Lions head coach Dan Campbell and general manager Brad Holmes had the chance to speak with Detroit media on a variety of topics Tuesday.
Here are four overall takeaways from their respective press conferences.
Familiarity will play a factor in free agency
Although player familiarity to the Lions coaching staff and front office won't be the be-all and end-all of determining which players the organization targets in free agency this offseason, it will certainly be a factor.
"That doesn’t mean that we’re going to have all players from New Orleans here. Now, does that mean that if there’s some players from New Orleans, yeah, because I know who they are. And, Brad (Holmes) and I talk about this all the time. It’s not even so much what you think they can do, (but) it’s that you know what their downside is," Campbell told reporters Tuesday. "That’s different than anything else, (as) in free agency, you don’t always know what all the warts are. You do when you’ve been with these guys, and sometimes, you’re harder on your own guys when you’re around them longer. But, I’ve said this before and the staff knows this, man, Brad’s been at the Rams, so has (assistant general manager) Ray Agnew (Jr.), right? Duce (Staley) has been at Philly. (Inside linebackers coach) Mark DeLeone has been at Chicago. I mean, so yes. But, that doesn’t mean that they are all going to be from one team."
Duce Staley is being groomed to be an NFL head coach
Staley, who spent time on the Philadelphia Eagles' coaching staff from 2011-20, including as the assistant head coach for the last three years of his stint in Philadelphia, enters his first season with the Lions in 2021.
He'll serve as the team's running backs coach and as Campbell's assistant head man.
Campbell's going to make sure that Staley isn't just "a token assistant head coach" during his time in the Motor City.
"I told Duce when I was on the phone with him, when I thought that he was about to get out of Philly, or he was thinking about it, I told him, ‘Look, you’re not going to be a token assistant head coach,'" Campbell said. "I’m going to use him, and I plan on using him for some media obligations. I plan on him being a part of -- we had him in during our player evaluations on the whole offense and defense, though he wasn’t able to be in there very long because he had to go back with A-Lynn (offensive coordinator Anthony Lynn) and work offensively. But, I’m going to keep him abreast of the cap and things of that nature, what we’re trying to do with free agency, guys that I know, even if they’re on defense, I want him to have a hand in. I already told him I want him to look over the fine schedule and (we) sit down together. So, I’m going to use this guy. I mean, he’s going to be primed and ready to be a head coach when it’s all said and done."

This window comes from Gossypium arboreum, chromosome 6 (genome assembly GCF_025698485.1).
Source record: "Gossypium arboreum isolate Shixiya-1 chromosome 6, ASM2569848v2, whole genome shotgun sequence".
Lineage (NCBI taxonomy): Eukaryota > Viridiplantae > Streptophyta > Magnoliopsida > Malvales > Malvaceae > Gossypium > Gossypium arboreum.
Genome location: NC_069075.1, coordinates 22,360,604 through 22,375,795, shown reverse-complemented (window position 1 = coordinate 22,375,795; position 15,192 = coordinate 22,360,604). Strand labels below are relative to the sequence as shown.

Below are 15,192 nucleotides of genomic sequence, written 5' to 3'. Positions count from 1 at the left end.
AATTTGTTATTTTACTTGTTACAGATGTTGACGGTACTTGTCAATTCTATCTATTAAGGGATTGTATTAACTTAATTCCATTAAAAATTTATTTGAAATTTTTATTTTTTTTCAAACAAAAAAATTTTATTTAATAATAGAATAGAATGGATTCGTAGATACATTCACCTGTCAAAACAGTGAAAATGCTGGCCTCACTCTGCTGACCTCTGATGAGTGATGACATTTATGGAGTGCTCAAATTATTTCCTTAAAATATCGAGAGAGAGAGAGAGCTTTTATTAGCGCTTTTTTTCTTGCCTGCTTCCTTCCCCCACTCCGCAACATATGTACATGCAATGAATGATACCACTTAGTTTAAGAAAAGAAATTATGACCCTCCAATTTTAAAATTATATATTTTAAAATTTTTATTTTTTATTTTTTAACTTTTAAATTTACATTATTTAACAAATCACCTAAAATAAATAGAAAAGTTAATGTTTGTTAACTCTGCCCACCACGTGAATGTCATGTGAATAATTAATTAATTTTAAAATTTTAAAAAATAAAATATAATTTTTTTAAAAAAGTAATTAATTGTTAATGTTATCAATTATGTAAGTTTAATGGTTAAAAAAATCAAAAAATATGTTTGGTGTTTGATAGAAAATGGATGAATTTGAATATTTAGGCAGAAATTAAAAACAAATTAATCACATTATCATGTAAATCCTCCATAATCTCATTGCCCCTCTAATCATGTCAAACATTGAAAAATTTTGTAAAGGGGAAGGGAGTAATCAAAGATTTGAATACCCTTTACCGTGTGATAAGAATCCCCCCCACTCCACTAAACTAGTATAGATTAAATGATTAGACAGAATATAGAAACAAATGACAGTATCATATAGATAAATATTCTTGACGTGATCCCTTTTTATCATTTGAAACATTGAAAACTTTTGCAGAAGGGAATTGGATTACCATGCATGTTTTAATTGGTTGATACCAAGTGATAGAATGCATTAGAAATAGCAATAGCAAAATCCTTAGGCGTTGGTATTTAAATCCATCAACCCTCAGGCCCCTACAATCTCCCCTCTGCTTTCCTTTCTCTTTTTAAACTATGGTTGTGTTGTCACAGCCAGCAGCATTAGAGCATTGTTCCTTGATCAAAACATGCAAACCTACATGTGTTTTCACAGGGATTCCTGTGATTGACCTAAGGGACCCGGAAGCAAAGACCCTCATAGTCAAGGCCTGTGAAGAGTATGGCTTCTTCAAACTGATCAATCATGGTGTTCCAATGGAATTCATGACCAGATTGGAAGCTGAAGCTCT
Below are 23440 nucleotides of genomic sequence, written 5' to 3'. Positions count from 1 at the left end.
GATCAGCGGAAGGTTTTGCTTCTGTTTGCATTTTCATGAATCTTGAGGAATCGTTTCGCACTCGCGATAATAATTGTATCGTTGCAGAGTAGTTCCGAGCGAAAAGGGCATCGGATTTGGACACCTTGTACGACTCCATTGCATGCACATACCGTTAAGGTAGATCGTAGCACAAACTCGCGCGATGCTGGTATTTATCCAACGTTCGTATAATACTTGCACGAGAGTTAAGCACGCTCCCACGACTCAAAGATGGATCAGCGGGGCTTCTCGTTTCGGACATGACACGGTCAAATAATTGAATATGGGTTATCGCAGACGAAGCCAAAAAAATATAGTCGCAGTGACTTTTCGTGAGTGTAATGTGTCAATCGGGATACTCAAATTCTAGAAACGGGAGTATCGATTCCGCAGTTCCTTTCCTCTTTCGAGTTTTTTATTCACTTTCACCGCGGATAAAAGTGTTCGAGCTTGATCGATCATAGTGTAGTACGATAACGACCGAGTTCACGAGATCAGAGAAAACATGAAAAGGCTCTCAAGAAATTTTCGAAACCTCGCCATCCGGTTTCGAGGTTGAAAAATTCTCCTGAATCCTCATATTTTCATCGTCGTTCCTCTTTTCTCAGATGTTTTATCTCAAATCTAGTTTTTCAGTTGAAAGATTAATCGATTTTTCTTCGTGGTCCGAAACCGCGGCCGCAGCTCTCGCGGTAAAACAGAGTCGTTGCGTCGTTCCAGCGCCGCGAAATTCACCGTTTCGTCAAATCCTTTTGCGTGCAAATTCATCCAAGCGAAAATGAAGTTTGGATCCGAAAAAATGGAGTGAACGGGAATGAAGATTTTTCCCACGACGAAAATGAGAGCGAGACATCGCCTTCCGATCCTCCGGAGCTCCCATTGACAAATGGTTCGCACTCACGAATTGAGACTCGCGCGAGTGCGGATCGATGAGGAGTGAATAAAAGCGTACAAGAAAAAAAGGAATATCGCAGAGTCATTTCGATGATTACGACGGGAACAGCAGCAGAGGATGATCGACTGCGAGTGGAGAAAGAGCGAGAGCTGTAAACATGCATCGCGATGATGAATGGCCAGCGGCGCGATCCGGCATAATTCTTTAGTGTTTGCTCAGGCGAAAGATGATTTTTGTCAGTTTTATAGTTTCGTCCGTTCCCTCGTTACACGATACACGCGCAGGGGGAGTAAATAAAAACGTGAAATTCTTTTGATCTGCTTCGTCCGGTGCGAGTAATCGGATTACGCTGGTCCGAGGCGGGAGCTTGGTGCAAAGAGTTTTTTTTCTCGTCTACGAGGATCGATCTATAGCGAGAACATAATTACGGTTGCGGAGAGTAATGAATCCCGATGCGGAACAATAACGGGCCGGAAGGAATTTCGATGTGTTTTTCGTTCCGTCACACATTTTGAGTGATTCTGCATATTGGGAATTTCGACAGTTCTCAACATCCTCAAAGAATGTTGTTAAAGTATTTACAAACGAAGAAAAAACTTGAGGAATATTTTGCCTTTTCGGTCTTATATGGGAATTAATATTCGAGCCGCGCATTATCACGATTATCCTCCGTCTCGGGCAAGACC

Campbell has a ton of respect for Staley as a coach.
He added, "I’ve got a lot of respect for Duce, and I think he’s a hell of a man. I think he’s a hell of a coach, and I really do, I believe he’s going to be a head coach in this league sooner than later. Now, hopefully later than sooner, but I know it’s going to happen.”
Holmes' take on college opt-outs
Due to the coronavirus pandemic, a number of college football players decided to opt out of playing in 2020.
Some potential top draft picks did, as well, including a highly-discussed target of the Lions at No. 7 overall in Penn State linebacker Micah Parsons.
On Tuesday, Holmes shared his thoughts on how Detroit will evaluate college opt-outs going into this April's NFL Draft.
"I don’t want to say that you punish a player for doing an opt-out. At the end of the day, there’s some very good football players that have chosen to opt out. It just makes sure that it actually holds you more accountable from an evaluation standpoint and a process standpoint, which is what we’re doing," Holmes said. "It hasn’t deterred us in any part of the process, in terms of he’s going to get punished or he’s going to get pushed down the line because he has been an opt-out."
Holmes will be looking to add "depth" to the roster at a number of areas this offseason
Adding depth will be key to the Lions' roster-building strategy.
"As what Dan was saying earlier, to add competition, I think that that will fuel any spot anywhere across the whole defense. From an offensive standpoint, it’s kind of the same thing. Do we feel pretty good about where we are from an offensive line standpoint? Yeah. I mean we’re returning starters back that have played at a high level. But, we also need depth," Holmes commented. "We’ve got to deal with that reality, forbid anything happens. But, we’ve got to be prepared that not even from a development standpoint, but (also that) it’s a long season. You need depth at all areas."
Holmes noted that wide receiver, with Kenny Golladay, Marvin Jones Jr. and Danny Amendola all set to be free agents, is a position in need of some further depth.
"Obviously, from a receiver standpoint, there’s some decisions that still have to be made in regard to how we’ll approach it with Kenny (Golladay), and obviously, just adding more pieces there and more depth there," Holmes said. "I know that you probably look at the roster now and say, ‘Well, who are you going to add? It looks thin at that position.’ I will say through my experience, even back with the Rams, I want to say it was probably 2017 that our receiver room flipped pretty quickly within a year. The Rams were able to add some quality pieces pretty quickly. To be able to follow a similar kind of a blueprint or path or having the experience of seeing how that works and being involved in that process, it’s something that I feel confident, Dan and I feel confident about us being able to take a similar process.”